Newsflash: Being A Feminist Doesn’t Mean I Hate Men

I’ve never been shy about identifying as a feminist, but I do get pretty annoyed when I’m accused of hating men simply because I believe in equality of the sexes. What’s so hard to understand about believing that men and women should be on equal ground?

  1. Why does this even need to be said? Feminism shouldn’t be some dirty word that women (or men!) are afraid to associate with. The fact that the outdated and frankly ridiculous idea of all feminists as militant lesbians who want to wipe men off the face of the planet is so dumb that I can’t even take it seriously. Feminism is simply the belief that men and women are equal and the demand for us to be treated as such. Why is that a bad thing exactly?
  2. I can love men and hate the attitudes many of them have. I don’t have to agree with the BS attitudes many men have about women or the way society favors men in pretty much every way to still get along with and even enjoy dating men. The two aren’t mutually exclusive.
  3. If you’re not angry, you’re not paying attention. Am I angry about many women’s issues? You bet. I’m angry that old white guys in government are still trying to police women’s bodies. I’m angry that physicians don’t take women’s pain as seriously as men’s. I’m angry that women regularly face sexual harassment or assault in the workplace and outside of it that often goes unpunished. I’m angry that women are still getting paid roughly 25% less than men. If those things don’t make you angry, I question what type of person you are.
  4. Feminism isn’t about bringing down men, it’s about empowering women. I’ve come across so many men—and sadly enough, many women too—who immediately rally against feminism because they think it’s some underhanded plot to destroy men and take over the world. Not only will that never happen even if that was the goal (and let’s be clear here, IT NEVER HAS BEEN), people who think this kind of prove exactly why feminism is needed: they’re seeing things through the lens of men’s experiences and completely disregarding women.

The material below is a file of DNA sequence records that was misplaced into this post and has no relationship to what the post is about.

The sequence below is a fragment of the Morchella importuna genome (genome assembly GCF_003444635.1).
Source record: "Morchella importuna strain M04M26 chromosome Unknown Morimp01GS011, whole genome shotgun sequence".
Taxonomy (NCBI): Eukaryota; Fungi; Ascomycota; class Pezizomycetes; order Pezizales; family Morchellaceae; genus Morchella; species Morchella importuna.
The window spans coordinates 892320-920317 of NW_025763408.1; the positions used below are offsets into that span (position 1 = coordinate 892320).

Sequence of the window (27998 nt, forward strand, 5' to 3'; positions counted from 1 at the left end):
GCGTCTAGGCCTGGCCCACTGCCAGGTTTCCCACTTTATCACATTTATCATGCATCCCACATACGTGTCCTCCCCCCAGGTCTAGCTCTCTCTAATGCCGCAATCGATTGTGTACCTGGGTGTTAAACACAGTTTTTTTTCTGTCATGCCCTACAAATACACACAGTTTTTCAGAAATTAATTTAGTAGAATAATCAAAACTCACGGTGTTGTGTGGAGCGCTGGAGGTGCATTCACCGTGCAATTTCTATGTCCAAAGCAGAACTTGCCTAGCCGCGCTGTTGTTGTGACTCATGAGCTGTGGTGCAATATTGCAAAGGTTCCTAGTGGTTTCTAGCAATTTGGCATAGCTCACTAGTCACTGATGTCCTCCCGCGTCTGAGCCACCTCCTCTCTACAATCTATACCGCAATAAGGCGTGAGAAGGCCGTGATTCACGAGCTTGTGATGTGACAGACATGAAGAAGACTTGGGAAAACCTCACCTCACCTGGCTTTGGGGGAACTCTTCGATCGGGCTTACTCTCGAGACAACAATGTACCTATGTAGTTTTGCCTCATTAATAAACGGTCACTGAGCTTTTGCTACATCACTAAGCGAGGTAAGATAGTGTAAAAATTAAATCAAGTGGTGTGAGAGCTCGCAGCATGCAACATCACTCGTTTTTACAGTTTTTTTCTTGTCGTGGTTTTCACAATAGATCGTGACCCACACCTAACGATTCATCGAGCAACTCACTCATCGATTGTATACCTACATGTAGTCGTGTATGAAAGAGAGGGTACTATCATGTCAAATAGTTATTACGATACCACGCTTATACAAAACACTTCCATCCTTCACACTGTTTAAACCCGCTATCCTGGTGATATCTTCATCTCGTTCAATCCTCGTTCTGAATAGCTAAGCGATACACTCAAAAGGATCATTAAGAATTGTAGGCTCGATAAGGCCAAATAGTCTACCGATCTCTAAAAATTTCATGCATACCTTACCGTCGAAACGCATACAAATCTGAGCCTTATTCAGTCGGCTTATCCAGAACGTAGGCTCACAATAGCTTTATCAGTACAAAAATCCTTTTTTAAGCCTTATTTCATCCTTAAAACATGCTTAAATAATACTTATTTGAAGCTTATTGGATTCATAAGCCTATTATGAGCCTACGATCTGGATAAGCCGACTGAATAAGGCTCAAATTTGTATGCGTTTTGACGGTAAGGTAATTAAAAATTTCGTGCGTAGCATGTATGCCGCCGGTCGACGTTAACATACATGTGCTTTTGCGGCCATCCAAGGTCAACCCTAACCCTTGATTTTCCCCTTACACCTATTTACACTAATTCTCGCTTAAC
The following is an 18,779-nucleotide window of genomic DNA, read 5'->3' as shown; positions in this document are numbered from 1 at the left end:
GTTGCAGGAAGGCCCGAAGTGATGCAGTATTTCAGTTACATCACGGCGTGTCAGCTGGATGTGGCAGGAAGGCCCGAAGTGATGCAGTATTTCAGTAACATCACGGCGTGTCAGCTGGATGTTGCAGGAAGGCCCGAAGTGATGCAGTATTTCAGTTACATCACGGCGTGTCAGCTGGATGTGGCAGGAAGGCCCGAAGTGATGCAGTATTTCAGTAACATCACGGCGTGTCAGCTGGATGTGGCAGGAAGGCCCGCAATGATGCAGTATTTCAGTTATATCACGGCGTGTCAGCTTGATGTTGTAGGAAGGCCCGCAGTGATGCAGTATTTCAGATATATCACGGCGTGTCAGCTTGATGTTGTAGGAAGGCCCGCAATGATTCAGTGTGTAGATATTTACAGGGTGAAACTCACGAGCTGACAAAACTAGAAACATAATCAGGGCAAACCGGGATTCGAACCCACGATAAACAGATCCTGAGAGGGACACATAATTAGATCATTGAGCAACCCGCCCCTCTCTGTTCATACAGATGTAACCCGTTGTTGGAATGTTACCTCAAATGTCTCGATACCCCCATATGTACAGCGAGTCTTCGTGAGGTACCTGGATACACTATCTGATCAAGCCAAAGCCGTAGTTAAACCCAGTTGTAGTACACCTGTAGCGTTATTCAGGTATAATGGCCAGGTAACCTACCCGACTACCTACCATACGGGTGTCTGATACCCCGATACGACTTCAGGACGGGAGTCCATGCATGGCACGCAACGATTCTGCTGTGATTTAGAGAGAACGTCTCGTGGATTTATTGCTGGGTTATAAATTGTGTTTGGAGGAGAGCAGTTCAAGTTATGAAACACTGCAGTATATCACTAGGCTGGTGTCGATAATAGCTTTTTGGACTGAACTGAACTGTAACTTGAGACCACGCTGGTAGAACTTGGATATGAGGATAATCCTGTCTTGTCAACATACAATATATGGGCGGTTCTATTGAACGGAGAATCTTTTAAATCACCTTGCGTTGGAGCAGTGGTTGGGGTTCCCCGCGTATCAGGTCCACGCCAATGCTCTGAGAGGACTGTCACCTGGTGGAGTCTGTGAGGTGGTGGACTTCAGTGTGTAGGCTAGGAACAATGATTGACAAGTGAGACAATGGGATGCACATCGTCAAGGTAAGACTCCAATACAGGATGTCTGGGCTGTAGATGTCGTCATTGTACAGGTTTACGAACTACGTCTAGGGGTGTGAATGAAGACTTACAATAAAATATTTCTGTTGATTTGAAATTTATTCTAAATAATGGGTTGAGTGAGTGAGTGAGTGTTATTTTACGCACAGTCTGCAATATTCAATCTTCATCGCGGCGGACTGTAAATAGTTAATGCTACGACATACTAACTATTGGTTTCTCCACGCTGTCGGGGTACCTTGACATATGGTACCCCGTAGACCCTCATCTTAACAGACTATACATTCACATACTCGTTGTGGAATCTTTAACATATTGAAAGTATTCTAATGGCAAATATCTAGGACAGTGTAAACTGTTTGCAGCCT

5. Sexism and misogyny still exist—that’s a problem. There’s no denying that sexism and misogyny are still rampant. Anyone who thinks that equality has been achieved and there’s no more work to be done is either living under a rock or in complete denial. Imagine if sufragettes—who were definitely feminists, by the way—never campaigned for the vote? What if feminists didn’t push for abortion rights, for access to birth control, for women to be allowed to serve in the armed forces or work in STEM fields? You might see the world a bit differently if you consider what your life would be like without feminists who’ve been fighting for generations against the sexism and misogyny that are designed to work against you.
  6. Sorry, but misandry is not a real concern. Again, I’ve heard the complaint from men and women both that feminism is nothing more than misandry or even “reverse sexism.” First of all, there’s no such thing as reverse sexism, just like there’s no such thing as reverse racism because the system has never been set up to discriminate against men (or white people, in the case of racism). You can’t claim discrimination against people who have never systematically been at a disadvantage. Do some feminists hate men? I’m sure. Does it really matter considering that society will never enact laws or policies that enforce that attitude the way they do with women? Nope.
  7. The sooner we ensure women’s autonomy and equal standing, the less we’ll need feminism anyway. Feminism sprung up out of need. We’re not fighting an invisible ghost here, we’re fighting for basic rights to determine our own futures and to have equal chances of succeeding in the world. We’re basically asking for the same “privileges” that men have enjoyed for time immemorial. The sooner it happens, the less we’ll need feminism anyway. Until then, it’s one f-word I’ll be keeping in my vocabulary.


Piper Ryan is a NYC-based writer and matchmaker who works to bring millennials who are sick of dating apps and the bar scene together in an organic and efficient way. To date, she's paired up more than 120 couples, many of whom have gone on to get married. Her work has been highlighted in The New York Times, Time Out New York, The Cut, and many more.

In addition to runnnig her own business, Piper is passionate about charity work, advocating for vulnerable women and children in her local area and across the country. She is currently working on her first book, a non-fiction collection of stories focusing on female empowerment.